Chris Carey
Oxford University Press (Great Battles series)
233pp, 36 black-and-white illustrations
Hardback, £18.99

A neat question posed by Chris Carey during his examination of the battle of Thermopylae (which is part of the Oxford University Press Great Battles series) is whether it was a 'great' battle at all. In terms of numbers and losses Carey points out, the celebrated confrontation between the Greeks and the Persians in 480 BC, was much smaller than the gargantuan battles of modern times and even some of the subsequent battles in ancient Greece. It did not end the conflict between Greece and Persia, nor destroy the capabilities of either. For the Greeks, it was a defeat that preceded the great victories of Salamis and Plataea that came shortly after. Yet the battle passed into legend almost immediately and has remained forever embedded in our minds as one of the great military encounters of the ancient world. But it is the enduring appeal of the battle, rather than its military significance, that has earned it a place in the series.

Professor Carey, who has worked at the University of Cambridge, University of Minnesota, UCL and other institutions, makes an expert guide to the battle. This is no easy task. As he reveals, numerous challenges confront historians who attempt to make sense of it. Chief among these are the almost total absence of
survivors of the last contingent to face the Persians; the reliability of Herodotus who wrote the earliest surviving account of the battle; and obtaining clarity on the number of combatants involved. Then there is the physical transformation of the site over time which has seen the pass disappear and several kilometres of alluvial plain added to the coastline.

Nevertheless, Carey delivers a highly readable and informative account of the central aspects of the battle, including the participants, the site, the historic sources for the fray, the battle itself, and its effect on the political landscape of Greece. But he provides much more than this.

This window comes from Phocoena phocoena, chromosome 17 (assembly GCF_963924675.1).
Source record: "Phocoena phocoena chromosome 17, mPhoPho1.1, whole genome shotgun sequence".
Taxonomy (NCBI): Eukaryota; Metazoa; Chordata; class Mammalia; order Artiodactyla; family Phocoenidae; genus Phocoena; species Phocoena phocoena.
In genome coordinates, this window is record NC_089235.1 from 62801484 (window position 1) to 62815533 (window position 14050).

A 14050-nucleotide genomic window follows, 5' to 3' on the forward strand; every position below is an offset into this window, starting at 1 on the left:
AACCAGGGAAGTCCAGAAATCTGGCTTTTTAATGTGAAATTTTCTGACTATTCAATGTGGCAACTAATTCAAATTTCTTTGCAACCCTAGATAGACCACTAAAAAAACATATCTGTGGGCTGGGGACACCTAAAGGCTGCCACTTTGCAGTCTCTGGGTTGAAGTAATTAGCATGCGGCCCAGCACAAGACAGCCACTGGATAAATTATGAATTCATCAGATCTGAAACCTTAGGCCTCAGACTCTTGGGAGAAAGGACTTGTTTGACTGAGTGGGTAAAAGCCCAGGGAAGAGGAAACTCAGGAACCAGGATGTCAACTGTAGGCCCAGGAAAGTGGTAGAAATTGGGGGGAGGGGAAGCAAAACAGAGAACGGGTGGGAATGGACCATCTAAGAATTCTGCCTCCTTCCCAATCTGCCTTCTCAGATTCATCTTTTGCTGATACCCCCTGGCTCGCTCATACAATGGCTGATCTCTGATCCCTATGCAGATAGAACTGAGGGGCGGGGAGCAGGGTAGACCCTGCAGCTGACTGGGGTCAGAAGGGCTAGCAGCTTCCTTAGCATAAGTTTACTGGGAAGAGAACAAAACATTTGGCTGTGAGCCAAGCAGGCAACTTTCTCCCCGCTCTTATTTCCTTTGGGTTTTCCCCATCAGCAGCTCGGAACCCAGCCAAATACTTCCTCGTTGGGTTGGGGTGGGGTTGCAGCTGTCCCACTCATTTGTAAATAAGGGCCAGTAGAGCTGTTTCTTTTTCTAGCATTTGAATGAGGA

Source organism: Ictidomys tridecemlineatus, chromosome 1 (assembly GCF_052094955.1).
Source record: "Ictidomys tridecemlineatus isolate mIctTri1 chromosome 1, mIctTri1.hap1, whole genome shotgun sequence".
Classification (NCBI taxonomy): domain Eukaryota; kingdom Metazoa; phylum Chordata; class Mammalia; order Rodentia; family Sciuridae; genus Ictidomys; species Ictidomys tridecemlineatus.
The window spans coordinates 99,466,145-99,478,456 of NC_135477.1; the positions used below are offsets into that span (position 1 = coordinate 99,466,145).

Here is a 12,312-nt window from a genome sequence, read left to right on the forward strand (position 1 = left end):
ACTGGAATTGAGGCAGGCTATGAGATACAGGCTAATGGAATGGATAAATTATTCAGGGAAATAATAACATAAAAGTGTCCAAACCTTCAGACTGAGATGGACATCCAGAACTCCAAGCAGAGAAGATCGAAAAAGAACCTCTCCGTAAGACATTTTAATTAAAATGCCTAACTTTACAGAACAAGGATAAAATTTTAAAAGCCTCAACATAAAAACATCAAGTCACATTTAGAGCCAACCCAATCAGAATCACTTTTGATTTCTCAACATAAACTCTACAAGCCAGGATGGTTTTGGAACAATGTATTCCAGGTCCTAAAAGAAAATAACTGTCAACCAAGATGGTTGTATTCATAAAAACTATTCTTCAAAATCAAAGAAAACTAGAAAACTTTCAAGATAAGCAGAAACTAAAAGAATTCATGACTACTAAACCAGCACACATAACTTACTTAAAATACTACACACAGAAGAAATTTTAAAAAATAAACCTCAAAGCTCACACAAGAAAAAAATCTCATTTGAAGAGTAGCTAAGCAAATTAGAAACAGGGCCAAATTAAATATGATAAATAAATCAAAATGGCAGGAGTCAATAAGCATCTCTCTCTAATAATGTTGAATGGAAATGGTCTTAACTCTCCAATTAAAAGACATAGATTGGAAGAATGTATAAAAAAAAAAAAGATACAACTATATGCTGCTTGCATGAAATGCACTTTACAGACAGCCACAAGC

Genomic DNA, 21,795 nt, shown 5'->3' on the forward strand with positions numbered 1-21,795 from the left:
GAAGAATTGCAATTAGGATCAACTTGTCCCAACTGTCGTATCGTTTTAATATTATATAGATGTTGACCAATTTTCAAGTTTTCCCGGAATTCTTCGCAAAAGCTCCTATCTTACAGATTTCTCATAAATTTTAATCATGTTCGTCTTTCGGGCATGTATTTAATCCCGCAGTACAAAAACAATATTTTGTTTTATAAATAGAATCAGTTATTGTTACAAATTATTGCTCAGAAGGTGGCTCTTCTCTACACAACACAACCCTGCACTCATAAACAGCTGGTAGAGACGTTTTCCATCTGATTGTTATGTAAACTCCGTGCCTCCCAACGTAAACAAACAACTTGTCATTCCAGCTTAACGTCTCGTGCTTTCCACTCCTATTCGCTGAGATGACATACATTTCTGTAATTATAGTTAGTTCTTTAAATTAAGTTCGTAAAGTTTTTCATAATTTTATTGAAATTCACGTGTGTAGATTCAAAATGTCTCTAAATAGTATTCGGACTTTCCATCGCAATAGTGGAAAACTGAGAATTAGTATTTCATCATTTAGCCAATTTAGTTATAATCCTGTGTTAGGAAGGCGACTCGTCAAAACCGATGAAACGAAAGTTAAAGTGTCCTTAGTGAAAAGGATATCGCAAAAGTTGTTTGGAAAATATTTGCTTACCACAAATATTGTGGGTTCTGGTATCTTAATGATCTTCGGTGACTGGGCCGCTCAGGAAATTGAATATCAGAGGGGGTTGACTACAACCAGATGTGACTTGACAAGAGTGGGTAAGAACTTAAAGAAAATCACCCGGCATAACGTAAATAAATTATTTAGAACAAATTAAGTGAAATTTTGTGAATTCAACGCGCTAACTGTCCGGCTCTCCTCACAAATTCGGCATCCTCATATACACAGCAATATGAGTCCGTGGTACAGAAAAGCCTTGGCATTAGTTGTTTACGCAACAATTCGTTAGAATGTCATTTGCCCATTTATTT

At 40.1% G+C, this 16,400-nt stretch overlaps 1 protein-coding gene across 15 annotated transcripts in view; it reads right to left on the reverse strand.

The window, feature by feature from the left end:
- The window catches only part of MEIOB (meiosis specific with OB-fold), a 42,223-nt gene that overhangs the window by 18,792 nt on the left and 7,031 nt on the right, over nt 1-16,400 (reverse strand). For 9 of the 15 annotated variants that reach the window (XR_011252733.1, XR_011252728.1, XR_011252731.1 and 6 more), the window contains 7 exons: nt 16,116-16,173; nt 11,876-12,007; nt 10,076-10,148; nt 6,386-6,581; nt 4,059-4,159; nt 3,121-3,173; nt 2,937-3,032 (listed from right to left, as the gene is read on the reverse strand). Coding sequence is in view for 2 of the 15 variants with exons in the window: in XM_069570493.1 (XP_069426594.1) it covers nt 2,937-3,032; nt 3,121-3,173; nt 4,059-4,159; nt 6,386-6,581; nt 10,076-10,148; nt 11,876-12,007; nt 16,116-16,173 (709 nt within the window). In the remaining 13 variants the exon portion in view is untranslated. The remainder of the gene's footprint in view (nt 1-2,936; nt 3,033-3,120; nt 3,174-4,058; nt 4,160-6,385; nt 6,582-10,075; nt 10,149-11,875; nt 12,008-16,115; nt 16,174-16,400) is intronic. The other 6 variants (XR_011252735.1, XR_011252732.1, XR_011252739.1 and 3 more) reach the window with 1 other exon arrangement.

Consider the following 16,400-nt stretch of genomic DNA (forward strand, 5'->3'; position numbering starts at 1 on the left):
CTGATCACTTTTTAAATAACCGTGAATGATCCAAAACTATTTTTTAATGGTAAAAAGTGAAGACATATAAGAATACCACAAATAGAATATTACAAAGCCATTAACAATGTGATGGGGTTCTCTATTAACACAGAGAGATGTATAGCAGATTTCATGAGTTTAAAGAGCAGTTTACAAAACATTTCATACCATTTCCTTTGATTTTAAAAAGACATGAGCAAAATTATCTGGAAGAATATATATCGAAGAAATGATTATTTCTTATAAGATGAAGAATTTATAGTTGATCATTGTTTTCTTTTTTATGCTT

His examination of some of battle's more mysterious and debatable features are compelling. Its mythological appeal he says, springs from a potent range of factors: the Greek's spirited attempt to protect their homeland; the David and Goliath nature of the encounter; the awful betrayal of the Greeks; the courageous decision to leave a small force of men to fight and die in order to temporarily halt the inevitable Persian advance. It is the combined effect of these, he concludes, that has resulted in Thermopylae serving as the eternally moving symbol of heroic resistance in the face of impossible odds.

Carey also critically analyses the perception that Thermopylae – certainly for Leonidas and the Spartans – was a suicide mission from the outset, a view he insists is largely prompted by hindsight. Rather, he argues, the Greeks may well have considered that they could achieve something. Initially they were unaware of the path through the hills that enabled the Persians to outflank them later, and for two days outfought a much larger force, which proved that Persia was not an invincible foe. Only after the Persians were able to encircle the Greeks was the major contingent of the Greek forces sent away. The perception that it was only the Spartans who remained to perish attempting to hold back the Persians on the final day is poignant. The Thespians and the Thebans were there too, but are frequently forgotten in the mythologising of the battle and its appropriation for Sparta.

Today, the iconic status of the battle remains unassailable, but Carey's account of it provides an absorbing exposition of both the facts and the fictions that underlie and surround it.

Diana Bentley